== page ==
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Residential suburb of Melbourne, Australia, situated approximately 8km north of the city centre. Bounded by the Merri Creek to the West and Darebin Creek to the East. The name is believed to have been given by Surveyor General Sir Andrew Clarke, after Stafford Henry Northcote, a barrister and co-author of the Northcote-Trevelyan report.

Prior to the 1880s, Northcote was a rural area, consisting of orchards, preserving factories, farms, and the Yarra Bend metropolitan lunatic asylum.

Throughout the 1870s, industries slowly began moving to the area, including slaughtering yards, piggeries and claypits.

Northcote lagged behind in the 1880s land-boom of Melbourne, most likely due to the lack of fast, reliable public transport. Cable trams began running up High Street in 1890. The train line was connected in 1891, but passengers had to travel through Fitzroy North, Carlton North, through Flemington, to Spencer Street Station. The connection of the Epping Line with Clifton Hill (creating a shorter route) was made in 1901. The St. Georges Road tram line was opened in 1920.

With public transport came people, and during the 1890s, Northcote's population doubled, from 7000 to 14,000. The Northcote Football Club was formed, the Fitzroy Racecourse (near Croxton Station, nowhere near Fitzroy) hosted pony racing, and one of Australia's first picture theatres opened.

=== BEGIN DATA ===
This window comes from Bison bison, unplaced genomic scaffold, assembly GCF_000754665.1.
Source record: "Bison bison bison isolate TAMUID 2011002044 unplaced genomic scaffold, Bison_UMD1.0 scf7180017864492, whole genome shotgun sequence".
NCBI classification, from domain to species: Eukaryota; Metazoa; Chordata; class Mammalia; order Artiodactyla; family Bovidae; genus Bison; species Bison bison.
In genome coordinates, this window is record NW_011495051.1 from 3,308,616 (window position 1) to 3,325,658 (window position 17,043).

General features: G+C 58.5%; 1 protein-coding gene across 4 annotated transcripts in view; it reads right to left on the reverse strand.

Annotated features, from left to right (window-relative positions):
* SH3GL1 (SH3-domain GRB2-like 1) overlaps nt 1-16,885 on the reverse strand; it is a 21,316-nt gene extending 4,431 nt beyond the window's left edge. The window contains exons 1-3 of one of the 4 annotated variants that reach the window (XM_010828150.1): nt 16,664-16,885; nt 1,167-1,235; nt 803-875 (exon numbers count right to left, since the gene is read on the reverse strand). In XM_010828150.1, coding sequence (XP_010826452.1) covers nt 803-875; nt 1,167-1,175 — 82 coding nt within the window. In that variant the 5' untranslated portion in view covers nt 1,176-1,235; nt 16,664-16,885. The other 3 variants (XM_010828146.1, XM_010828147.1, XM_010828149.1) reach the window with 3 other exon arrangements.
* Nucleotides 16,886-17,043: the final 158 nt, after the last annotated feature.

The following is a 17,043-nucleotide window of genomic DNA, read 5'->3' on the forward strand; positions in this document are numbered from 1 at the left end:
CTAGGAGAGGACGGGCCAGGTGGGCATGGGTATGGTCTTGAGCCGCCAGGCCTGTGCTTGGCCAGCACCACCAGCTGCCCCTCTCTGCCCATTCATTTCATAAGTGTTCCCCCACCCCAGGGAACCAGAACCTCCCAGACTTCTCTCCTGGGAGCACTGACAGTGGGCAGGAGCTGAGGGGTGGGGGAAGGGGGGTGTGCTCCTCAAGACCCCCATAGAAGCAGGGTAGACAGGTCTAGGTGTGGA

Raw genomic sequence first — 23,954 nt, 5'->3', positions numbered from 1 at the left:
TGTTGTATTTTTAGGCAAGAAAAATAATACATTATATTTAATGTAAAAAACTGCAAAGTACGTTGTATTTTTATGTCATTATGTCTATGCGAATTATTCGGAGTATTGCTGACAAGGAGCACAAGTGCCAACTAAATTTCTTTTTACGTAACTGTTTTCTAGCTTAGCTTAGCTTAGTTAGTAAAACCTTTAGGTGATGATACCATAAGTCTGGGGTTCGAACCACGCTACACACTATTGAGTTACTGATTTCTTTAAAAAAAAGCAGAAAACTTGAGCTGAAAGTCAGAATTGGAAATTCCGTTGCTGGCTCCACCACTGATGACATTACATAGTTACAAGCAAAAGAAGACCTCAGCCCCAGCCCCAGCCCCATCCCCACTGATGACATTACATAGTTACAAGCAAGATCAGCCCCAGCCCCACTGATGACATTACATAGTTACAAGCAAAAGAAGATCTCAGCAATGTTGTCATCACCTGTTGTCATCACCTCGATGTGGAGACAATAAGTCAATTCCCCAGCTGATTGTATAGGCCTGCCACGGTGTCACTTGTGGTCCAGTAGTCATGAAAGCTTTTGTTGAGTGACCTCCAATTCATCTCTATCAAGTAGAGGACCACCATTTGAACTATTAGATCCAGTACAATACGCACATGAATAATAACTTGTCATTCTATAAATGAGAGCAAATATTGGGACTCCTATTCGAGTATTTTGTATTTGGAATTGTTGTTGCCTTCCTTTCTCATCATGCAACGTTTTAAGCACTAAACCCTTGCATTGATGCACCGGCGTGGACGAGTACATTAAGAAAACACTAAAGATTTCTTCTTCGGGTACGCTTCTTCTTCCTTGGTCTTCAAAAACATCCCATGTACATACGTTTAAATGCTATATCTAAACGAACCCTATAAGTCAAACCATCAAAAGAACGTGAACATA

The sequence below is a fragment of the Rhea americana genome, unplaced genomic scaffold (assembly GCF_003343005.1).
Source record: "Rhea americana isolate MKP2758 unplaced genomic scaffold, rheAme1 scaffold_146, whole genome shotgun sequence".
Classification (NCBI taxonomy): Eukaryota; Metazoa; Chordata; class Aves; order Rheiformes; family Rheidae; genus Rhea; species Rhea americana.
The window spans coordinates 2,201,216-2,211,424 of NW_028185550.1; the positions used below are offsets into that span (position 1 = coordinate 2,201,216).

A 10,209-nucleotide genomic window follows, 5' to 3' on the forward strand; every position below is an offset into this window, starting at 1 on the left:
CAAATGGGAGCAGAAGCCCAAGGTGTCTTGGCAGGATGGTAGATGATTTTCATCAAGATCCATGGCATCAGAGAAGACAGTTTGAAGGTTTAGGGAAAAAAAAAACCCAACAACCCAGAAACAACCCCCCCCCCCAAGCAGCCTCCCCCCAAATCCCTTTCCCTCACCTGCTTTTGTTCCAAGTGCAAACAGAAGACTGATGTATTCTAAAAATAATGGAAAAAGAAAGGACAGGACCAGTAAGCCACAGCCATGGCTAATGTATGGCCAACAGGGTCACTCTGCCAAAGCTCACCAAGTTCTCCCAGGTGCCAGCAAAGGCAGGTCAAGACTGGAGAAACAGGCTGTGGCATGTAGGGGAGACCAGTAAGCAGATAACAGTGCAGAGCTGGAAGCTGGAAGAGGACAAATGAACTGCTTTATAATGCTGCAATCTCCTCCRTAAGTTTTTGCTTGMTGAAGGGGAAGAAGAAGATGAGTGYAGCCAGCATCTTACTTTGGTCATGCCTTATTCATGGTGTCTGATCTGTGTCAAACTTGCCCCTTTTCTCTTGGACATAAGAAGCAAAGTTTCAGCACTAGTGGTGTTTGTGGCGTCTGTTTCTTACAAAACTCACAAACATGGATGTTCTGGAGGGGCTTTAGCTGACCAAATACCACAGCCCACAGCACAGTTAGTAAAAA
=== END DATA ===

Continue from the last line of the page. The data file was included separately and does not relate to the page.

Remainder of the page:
John Cain, a fruitpicker from Goulburn Valley, began selling fruit and rabbits on the streets, before opening a fruit shop on High Street. In 1915, after joining the Labor Party, he was elected to the Northcote council. Two years later, he entered State Parliament lower house, and eventually became Premier of Victoria in 1943.

Italian and Greek migrants began to settle in Northcote during the 1950s. By 1961, 9.5% of the population was Italian. Evidence of this still exists today, with many Greek residents and businesses in the area.

The New Northcote Brick Company sold its quarry to the council, which turned the site into a tip. The unquarried land became Northcote Plaza shopping centre. The tip was later filled in and the shopping centre expanded. This drew customers away from the traditional shopping hub of High Street, leading to a high amount of shop-front vacancies, a trend still in place today.

As gentrification spread through the nearby working-class inner-city suburbs of Fitzroy, Collingwood, and Carlton, Northcote became an attractive option for students, artists, and the working class. Today, there exists healthy populations of lesbians, anarchists, and aboriginies.

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